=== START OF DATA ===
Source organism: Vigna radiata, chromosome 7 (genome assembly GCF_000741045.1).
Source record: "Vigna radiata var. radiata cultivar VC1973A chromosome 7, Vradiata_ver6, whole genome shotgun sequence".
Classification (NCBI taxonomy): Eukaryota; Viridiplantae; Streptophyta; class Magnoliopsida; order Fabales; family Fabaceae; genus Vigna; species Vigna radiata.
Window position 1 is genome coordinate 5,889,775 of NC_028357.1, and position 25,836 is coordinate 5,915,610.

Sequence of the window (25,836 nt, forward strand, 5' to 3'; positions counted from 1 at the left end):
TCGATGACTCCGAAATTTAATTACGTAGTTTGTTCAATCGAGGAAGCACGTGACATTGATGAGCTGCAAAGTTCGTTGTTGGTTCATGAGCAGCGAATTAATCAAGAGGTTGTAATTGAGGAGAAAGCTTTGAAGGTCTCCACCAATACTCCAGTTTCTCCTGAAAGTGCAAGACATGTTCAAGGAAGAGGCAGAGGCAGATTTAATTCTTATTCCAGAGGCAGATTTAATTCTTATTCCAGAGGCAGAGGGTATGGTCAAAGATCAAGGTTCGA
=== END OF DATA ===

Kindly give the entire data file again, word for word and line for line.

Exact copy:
Source organism: Vigna radiata, chromosome 7 (genome assembly GCF_000741045.1).
Source record: "Vigna radiata var. radiata cultivar VC1973A chromosome 7, Vradiata_ver6, whole genome shotgun sequence".
Classification (NCBI taxonomy): Eukaryota; Viridiplantae; Streptophyta; class Magnoliopsida; order Fabales; family Fabaceae; genus Vigna; species Vigna radiata.
Window position 1 is genome coordinate 5,889,775 of NC_028357.1, and position 25,836 is coordinate 5,915,610.

Sequence of the window (25,836 nt, forward strand, 5' to 3'; positions counted from 1 at the left end):
TCGATGACTCCGAAATTTAATTACGTAGTTTGTTCAATCGAGGAAGCACGTGACATTGATGAGCTGCAAAGTTCGTTGTTGGTTCATGAGCAGCGAATTAATCAAGAGGTTGTAATTGAGGAGAAAGCTTTGAAGGTCTCCACCAATACTCCAGTTTCTCCTGAAAGTGCAAGACATGTTCAAGGAAGAGGCAGAGGCAGATTTAATTCTTATTCCAGAGGCAGATTTAATTCTTATTCCAGAGGCAGAGGGTATGGTCAAAGATCAAGGTTCGA